Women have been burning bras, fighting against dozens of men in the workplace; we’ve battled for voting rights, for the right to open our own checking accounts. Etc. And just to add to the icky paradigm are the recent books upon books written about generation X men, the MBA guys who are sprinting from the word matrimony; they still have one foot in fraternity-life and the other is exploiting bachelorhood. They figure they’ll settle down with a woman ten years younger, in ten or so years. SO we have a bunch of awesome women now stuck with population of thirty-something little boys, and childbearing years might as well be a ticking time bomb. Why? Women surrender so much for our children, for our children’s children, so where is the fight for HONEST relationships? Why have we allowed, hell, endorsed strip clubs, pornography, open marriages, and leaders with proof of extramarital affairs? Where does it start and how does it end. How can we restore the hope that our children can one day experience a respectable marriage, when people like Newt Gingrich can run for office?
Posted by Auna Jornayvaz at 12:04 PM
Dec 13, 2011
Writing is nothing more than tossing experiences onto a page, with the solitary hope that those words will help one person feel a little bit more understood. I urge you to toss vulnerability to the wind and share your days with the world. I promise, they will not fall on deaf ears.
It is still dark outside. Surgery was scheduled for early that morning. We were told that surgery could last from three to twelve hours. I stare at the hands on the clock hanging above the sink. Next to the sink are different types of tubes and red see-through toxic containers.
The door opens. The surgeon is tall with an understanding gaze and a calm demeanor. He walks into the small room, he presses the hand sanitizer on the wall with the dexterity only years of practice can produce. Last week he was wearing dress pants and a white jacket; today he is wearing blue scrubs head to toe. Several nurses and a fellow follow with clipboards, there are in scrubs and clogs as well. One of the nurses hands me two small white pills and a cup of water. I relish the cold. The small waiting room is getting smaller. My parents and Andrew sit in the chairs across from me. I sit cross-legged in sweatpants waiting until they hand me the forbidden hospital gown.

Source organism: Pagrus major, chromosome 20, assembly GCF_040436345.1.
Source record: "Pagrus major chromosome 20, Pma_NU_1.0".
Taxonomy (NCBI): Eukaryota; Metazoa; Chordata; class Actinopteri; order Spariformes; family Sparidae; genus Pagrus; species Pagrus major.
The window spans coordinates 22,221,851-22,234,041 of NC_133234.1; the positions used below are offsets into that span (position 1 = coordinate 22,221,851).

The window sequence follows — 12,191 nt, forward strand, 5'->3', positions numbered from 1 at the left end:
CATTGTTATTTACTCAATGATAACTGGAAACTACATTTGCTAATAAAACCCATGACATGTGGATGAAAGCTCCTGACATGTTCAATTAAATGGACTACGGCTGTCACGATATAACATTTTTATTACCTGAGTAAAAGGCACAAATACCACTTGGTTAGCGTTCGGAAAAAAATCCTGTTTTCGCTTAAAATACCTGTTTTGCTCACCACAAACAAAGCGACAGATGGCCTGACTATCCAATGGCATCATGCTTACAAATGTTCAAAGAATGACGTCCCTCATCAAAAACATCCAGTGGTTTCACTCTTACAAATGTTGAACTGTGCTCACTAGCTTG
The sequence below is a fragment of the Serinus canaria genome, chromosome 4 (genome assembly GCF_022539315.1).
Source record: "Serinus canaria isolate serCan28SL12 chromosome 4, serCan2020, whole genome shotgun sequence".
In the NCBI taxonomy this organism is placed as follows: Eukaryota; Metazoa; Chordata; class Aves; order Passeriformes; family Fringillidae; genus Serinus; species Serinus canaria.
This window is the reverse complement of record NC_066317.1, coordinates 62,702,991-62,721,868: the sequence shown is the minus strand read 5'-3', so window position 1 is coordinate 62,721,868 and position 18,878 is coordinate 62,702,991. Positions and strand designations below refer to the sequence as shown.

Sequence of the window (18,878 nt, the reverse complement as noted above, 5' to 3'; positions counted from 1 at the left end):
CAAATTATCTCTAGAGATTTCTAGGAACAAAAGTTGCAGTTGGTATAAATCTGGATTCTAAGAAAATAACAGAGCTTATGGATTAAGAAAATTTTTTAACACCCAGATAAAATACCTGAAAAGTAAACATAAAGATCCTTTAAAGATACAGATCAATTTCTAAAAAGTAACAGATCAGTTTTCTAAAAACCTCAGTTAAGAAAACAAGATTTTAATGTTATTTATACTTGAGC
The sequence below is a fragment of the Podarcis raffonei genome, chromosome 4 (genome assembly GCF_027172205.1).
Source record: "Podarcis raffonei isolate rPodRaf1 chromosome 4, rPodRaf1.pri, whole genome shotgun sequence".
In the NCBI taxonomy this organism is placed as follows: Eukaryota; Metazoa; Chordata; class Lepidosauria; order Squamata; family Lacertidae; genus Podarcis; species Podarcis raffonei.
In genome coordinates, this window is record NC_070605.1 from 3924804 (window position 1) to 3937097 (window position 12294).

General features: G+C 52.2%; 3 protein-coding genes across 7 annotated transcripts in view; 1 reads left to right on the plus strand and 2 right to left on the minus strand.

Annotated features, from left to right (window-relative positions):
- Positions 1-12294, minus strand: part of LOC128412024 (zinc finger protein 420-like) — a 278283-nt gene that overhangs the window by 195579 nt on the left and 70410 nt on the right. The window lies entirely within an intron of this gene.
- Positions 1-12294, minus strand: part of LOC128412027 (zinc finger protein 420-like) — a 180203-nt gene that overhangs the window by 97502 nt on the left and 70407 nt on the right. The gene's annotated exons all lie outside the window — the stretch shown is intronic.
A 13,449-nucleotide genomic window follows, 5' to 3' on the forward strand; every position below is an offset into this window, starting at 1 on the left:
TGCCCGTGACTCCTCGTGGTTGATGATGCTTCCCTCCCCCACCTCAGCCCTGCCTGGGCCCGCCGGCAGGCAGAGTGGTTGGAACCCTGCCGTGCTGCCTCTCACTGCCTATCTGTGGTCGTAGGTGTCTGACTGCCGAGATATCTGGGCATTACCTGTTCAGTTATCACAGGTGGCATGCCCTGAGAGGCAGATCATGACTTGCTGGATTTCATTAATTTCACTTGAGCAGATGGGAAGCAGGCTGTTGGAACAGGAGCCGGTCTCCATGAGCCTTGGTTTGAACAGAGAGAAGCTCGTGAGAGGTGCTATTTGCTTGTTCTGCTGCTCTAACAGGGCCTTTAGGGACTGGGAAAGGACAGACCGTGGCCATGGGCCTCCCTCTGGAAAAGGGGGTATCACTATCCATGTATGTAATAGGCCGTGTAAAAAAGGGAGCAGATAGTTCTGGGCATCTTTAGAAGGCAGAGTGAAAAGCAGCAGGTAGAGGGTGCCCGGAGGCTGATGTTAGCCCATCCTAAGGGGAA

He shakes hands with all of them. And then he pats my back before sitting on the classic swivel chair and says, “You all get enough sleep last night?”
We respond, “yes” in unison. He then asks if we have any last questions. We had four appointments and numerous emails and telephone calls with him in the last seven days. The biopsy was nineteen days ago. The diagnosis was seventeen days ago. The MRI was thirteen days ago. We flew to Mayo for the first time eight days ago. There were the catscans, more MRIs, blood work, and PET scans. There were no more questions.
His hands are large. I imagine him with knitting needles, or mending a button. I’m curious if that is a prerequisite before he could start sewing on humans. I look down to my chest and imagine that it will never look the same again.
The thoughts are cloudy. They’re not coherent. The medications were moving through my blood stream. The nurses usher my parents and Andrew away. My Dad stands up first and kisses the top of my head. And then Andrew lightly kisses my forehead. They walk out together. I know they’ll find the chilly waiting room and read the WSJ on their ipads. I watch my mom hesitate. She bends down, so we are level with each other. She holds my chin softly and looks into eyes in the same way I imagine she has since the day I was born. She says, “Sweet Angel, I promise this will be over soon. I love you so much.”
I hear the door click behind them. The nurses help me into the thin hospital gown, the kind that opened in the front. They reach to cover my naked feet in ugly socks with white rubber soles on the bottom. I’m led into the clean sterile room, which doesn’t register as the operating room.